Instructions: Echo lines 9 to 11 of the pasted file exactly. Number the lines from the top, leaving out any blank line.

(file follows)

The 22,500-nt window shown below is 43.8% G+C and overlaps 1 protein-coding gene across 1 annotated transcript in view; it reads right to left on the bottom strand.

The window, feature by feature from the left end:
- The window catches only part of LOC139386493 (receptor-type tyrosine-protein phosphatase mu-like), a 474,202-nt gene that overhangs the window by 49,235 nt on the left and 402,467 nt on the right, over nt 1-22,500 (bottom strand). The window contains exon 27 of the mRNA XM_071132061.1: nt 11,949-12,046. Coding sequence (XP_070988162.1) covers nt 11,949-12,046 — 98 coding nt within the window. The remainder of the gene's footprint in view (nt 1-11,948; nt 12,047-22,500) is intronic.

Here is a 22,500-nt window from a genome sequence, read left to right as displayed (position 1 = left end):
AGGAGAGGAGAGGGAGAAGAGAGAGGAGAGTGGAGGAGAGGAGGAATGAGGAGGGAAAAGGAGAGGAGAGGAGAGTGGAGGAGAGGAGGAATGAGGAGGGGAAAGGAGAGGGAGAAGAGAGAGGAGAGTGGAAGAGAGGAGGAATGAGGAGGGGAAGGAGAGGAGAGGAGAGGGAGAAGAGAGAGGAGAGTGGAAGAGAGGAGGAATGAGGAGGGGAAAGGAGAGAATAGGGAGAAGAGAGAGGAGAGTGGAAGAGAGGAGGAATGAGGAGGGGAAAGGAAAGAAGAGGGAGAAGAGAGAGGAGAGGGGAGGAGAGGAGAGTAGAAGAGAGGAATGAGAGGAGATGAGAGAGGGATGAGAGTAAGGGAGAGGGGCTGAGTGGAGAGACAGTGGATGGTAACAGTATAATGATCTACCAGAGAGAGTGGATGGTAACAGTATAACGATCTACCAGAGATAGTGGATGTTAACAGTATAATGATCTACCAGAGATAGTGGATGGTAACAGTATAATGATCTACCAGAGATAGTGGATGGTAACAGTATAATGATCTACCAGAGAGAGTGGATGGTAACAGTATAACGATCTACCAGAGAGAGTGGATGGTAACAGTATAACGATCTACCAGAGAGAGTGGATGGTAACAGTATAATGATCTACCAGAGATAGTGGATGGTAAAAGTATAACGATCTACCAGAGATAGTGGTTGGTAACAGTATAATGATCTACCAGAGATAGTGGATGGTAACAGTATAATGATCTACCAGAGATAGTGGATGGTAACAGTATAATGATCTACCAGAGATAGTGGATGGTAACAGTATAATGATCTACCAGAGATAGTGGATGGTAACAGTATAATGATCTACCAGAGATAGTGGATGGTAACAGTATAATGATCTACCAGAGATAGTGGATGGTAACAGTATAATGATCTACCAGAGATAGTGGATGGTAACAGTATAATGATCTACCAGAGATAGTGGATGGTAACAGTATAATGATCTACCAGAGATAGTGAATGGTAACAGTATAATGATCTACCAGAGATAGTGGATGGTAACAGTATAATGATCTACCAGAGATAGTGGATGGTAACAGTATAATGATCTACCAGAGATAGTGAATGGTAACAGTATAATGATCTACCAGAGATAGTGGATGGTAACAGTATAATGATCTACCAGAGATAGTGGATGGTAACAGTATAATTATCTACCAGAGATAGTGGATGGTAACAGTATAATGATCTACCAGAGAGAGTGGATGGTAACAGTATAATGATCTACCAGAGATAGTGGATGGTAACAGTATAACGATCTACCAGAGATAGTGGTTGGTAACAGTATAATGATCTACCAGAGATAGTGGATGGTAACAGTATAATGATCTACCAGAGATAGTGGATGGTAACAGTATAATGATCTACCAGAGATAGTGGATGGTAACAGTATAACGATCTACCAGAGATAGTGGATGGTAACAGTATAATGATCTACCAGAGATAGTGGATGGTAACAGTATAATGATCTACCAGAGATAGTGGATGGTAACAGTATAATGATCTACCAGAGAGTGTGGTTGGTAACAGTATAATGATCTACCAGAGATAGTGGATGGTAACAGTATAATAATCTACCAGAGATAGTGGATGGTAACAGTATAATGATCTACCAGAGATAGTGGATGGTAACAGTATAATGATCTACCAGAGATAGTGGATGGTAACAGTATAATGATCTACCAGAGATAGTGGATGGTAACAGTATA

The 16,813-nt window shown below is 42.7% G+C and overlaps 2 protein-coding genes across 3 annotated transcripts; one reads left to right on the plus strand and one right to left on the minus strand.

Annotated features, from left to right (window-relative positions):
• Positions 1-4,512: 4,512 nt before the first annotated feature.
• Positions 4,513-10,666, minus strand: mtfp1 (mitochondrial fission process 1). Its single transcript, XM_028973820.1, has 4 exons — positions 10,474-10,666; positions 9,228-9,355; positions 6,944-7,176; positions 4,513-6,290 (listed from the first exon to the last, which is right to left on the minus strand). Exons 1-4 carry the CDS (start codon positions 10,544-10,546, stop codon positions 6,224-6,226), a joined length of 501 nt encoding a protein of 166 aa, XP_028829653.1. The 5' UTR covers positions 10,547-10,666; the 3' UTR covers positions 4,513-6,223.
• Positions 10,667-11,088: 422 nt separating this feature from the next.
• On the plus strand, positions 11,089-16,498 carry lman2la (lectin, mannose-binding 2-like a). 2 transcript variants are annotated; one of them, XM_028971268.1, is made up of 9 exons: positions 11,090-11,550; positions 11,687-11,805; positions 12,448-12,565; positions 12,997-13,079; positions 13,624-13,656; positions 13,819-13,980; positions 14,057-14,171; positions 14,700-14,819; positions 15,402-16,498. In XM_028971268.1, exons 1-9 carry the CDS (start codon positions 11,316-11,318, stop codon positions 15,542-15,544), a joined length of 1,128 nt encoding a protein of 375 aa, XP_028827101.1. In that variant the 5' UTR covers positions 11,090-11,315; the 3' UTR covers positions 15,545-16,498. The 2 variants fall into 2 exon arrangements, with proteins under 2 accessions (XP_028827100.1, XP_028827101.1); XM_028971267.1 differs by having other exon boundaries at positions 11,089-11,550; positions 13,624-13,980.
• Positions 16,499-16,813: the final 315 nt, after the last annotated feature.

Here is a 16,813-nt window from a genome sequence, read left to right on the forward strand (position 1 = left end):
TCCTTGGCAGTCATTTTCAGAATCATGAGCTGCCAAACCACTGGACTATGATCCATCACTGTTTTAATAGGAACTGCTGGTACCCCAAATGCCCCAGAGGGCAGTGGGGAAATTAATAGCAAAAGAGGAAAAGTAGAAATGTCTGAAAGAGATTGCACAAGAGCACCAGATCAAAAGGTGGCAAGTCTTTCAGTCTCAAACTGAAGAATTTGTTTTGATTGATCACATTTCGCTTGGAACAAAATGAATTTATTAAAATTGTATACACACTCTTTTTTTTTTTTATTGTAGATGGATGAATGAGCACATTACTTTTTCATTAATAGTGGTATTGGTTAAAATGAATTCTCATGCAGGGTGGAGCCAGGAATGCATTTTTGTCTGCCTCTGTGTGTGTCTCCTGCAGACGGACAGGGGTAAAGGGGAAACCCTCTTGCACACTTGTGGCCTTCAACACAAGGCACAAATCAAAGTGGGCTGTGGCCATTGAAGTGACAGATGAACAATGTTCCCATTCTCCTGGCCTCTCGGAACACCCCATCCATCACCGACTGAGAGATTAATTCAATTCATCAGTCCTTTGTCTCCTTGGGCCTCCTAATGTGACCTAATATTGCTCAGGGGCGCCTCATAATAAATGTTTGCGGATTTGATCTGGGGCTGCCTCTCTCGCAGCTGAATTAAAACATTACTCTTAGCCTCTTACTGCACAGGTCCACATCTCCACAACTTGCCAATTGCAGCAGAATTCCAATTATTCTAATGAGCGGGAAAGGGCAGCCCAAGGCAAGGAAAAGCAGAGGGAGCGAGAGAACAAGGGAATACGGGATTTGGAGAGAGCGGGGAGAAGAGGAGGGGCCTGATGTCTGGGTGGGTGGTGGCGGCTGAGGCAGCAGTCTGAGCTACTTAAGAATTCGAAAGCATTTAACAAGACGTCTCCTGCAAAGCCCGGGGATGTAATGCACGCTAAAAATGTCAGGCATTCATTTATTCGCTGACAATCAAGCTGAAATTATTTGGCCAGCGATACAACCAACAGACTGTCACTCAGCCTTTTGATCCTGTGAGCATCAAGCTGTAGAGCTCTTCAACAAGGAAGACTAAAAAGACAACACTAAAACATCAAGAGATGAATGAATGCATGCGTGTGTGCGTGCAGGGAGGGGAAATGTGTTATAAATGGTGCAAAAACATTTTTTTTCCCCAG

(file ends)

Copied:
• Positions 4,513-10,666, minus strand: mtfp1 (mitochondrial fission process 1). Its single transcript, XM_028973820.1, has 4 exons — positions 10,474-10,666; positions 9,228-9,355; positions 6,944-7,176; positions 4,513-6,290 (listed from the first exon to the last, which is right to left on the minus strand). Exons 1-4 carry the CDS (start codon positions 10,544-10,546, stop codon positions 6,224-6,226), a joined length of 501 nt encoding a protein of 166 aa, XP_028829653.1. The 5' UTR covers positions 10,547-10,666; the 3' UTR covers positions 4,513-6,223.
• Positions 10,667-11,088: 422 nt separating this feature from the next.
• On the plus strand, positions 11,089-16,498 carry lman2la (lectin, mannose-binding 2-like a). 2 transcript variants are annotated; one of them, XM_028971268.1, is made up of 9 exons: positions 11,090-11,550; positions 11,687-11,805; positions 12,448-12,565; positions 12,997-13,079; positions 13,624-13,656; positions 13,819-13,980; positions 14,057-14,171; positions 14,700-14,819; positions 15,402-16,498. In XM_028971268.1, exons 1-9 carry the CDS (start codon positions 11,316-11,318, stop codon positions 15,542-15,544), a joined length of 1,128 nt encoding a protein of 375 aa, XP_028827101.1. In that variant the 5' UTR covers positions 11,090-11,315; the 3' UTR covers positions 15,545-16,498. The 2 variants fall into 2 exon arrangements, with proteins under 2 accessions (XP_028827100.1, XP_028827101.1); XM_028971267.1 differs by having other exon boundaries at positions 11,089-11,550; positions 13,624-13,980.